Brady had yet another great gift – an instinct for publicity. His studio became a mecca for tourists in NY, and a photograph of a prominent person in Brady’s window guaranteed hundreds of copies to be purchased – and fame to the subject.

Lincoln Comes East

In fall 1859, Lincoln received an invitation from The Young Men’s Central Republican Union to speak in New York City. NY was a prime venue, so he accepted with alacrity.

This image has an empty alt attribute; its file name is cooperunion.jpg
Cooper Union had more seating capacity

The venue originally selected for Lincoln’s speech was at the Plymouth Church in Brooklyn, where Henry Ward Beecher, one of the preeminent ministers of his time, based his congregation. By the time Lincoln arrived for the event, in late February 1860, the venue had been changed. It was not large enough to support the huge number of politically savvy New Yorkers who wanted to attend. Cooper Union in Manhattan, with its great hall that could (and did) accommodate 1500 listeners was chosen. Those 1500 attendees were happy to pay the $5 admission fee. Lincoln had spent many hours crafting his speech. They would not be disappointed.

The Sitting, or Standing

Earlier on February 27, the day of the lecture, Abraham Lincoln visited Mathew Brady’s studio to have his photograph taken. Lincoln was an astute politician who had realized early on that the proverbial “picture being worth a thousand words” could easily apply in politics. He sat for countless photographs during his lifetime. 

A beardless, standing Lincoln

Brady, already at the pinnacle of his fame, was happy to have the gangling midwesterner pose for the camera. He was well aware of Lincoln’s growing popularity, and happy to add him to his portfolio of prominent portraits. 

Lincoln’s “Brady” photograph is unusual in many ways. He was beardless, and only a dozen or so (usually unflattering) images were taken prior to his new facial “acquisition.” He was also standing. This is very rare (other than among the soldiers), because of his great height. It is said that Brady personally arranged Lincoln’s collar, which Lincoln recognized as an effort to minimize his long neck. 

Brady always favored “props” as part of the artistic setting. Lincoln had his hand on a book, and in the background was a pillar. Bottom line: Lincoln looked like a statesman. The character that showed through his deep-set eyes made exactly the statement that both subject and photographer wanted.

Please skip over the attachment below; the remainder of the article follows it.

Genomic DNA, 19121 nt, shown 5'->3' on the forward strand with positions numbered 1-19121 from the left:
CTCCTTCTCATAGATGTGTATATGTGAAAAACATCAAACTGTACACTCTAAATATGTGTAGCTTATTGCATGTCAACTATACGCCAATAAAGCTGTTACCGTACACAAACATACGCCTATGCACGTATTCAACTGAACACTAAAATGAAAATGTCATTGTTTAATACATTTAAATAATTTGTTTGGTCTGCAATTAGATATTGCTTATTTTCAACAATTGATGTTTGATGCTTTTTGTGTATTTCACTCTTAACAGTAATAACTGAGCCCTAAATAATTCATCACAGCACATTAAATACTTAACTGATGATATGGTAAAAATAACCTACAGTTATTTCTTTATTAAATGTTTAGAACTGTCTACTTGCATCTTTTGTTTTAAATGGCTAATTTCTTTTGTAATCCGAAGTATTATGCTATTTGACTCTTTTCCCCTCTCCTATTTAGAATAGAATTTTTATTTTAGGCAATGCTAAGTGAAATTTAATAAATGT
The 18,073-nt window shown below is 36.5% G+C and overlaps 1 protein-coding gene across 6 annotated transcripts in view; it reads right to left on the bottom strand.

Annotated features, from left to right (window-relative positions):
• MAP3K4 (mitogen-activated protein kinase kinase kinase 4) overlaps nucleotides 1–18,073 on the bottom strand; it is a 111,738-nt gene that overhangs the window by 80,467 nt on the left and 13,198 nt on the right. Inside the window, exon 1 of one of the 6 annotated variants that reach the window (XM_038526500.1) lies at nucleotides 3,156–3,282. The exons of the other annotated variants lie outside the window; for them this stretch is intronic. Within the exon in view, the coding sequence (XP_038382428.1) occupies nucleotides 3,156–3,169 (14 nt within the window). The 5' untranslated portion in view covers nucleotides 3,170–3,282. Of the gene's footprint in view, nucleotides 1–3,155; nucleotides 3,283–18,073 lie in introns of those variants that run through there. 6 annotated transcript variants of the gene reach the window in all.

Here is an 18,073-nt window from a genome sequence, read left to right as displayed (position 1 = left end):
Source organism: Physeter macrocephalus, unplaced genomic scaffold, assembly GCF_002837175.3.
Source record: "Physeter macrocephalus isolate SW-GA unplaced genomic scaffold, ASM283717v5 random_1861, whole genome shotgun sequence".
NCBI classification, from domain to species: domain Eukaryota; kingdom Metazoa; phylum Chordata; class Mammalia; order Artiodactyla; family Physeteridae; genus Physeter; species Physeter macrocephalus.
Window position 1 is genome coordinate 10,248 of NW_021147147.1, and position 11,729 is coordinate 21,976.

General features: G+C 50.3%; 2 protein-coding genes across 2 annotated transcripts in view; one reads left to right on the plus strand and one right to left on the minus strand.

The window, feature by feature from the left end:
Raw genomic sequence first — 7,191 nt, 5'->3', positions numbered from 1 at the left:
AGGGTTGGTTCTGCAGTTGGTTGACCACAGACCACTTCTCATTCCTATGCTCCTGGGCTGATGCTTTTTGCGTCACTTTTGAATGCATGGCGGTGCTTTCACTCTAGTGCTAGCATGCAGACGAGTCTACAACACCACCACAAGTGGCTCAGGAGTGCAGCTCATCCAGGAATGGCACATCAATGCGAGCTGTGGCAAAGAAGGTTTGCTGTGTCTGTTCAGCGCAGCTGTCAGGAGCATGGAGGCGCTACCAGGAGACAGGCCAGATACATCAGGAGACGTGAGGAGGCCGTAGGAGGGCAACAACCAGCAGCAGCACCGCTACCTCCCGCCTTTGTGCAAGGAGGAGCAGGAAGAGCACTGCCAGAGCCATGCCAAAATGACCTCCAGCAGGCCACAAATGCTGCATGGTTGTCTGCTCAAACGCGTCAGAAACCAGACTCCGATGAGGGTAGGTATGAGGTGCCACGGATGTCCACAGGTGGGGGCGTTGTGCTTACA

This image has an empty alt attribute; its file name is lincoln-brady-portrait2.jpg
A carte d’visite

Knowing that Lincoln was speaking that night, Brady’s photo was immediately developed and placed in the photographer’s studio window. Hundreds of cartes d’visite were printed – and immediately sold! 

Later, the photograph would be reworked as a woodcut by artist Winslow Homer (en route to being a premier artist on his own merit), and graced the cover of Harper’s Weekly, one of the foremost magazines of its day. The orientation was “flopped,” and an open drape displayed a scenic view.

It was also copied many times once Lincoln received the Republican nomination for president a few months later.

The woodcut done by Winslow Homer

The Aftermath

Lincoln’s speech at Cooper Union was a long one, arguably the longest speech he ever made. But it was a rousing success. Rather than lofty political fluff or the backwoods anecdotes that some expected, it was well-considered, well phrased and well balanced. His list of admirers grew. 

His name was now featured prominently as a potential presidential candidate that year. Magazine articles were written about him, most of them featuring the Brady photograph. 

Some time later, when Lincoln and Brady met again (Lincoln was his subject on several occasions), Lincoln credited the photograph in helping make him President.


Guelzo, Allen C. – Lincoln and Douglas – Wm. B. Eerdsman Publ. – 1997

Oates, Stephen B. – The Approaching Fury – HarperCollins, 1997

Pistor, Nicholas, J.C. – Shooting Lincoln: Mathew Brady, Alexander Gardner, and the Race to Photograph the Story of the Century – DeCapo Press, 2017



Posted in A POTUS-FLOTUS Blog, Abraham Lincoln, Nifty History People | Tagged , , , , , , , , , , , , , , , , , , , , , | 1 Comment

Thomas Jefferson: Smuggler

Thomas Jefferson was a man of many talents and interests…

The Agronomist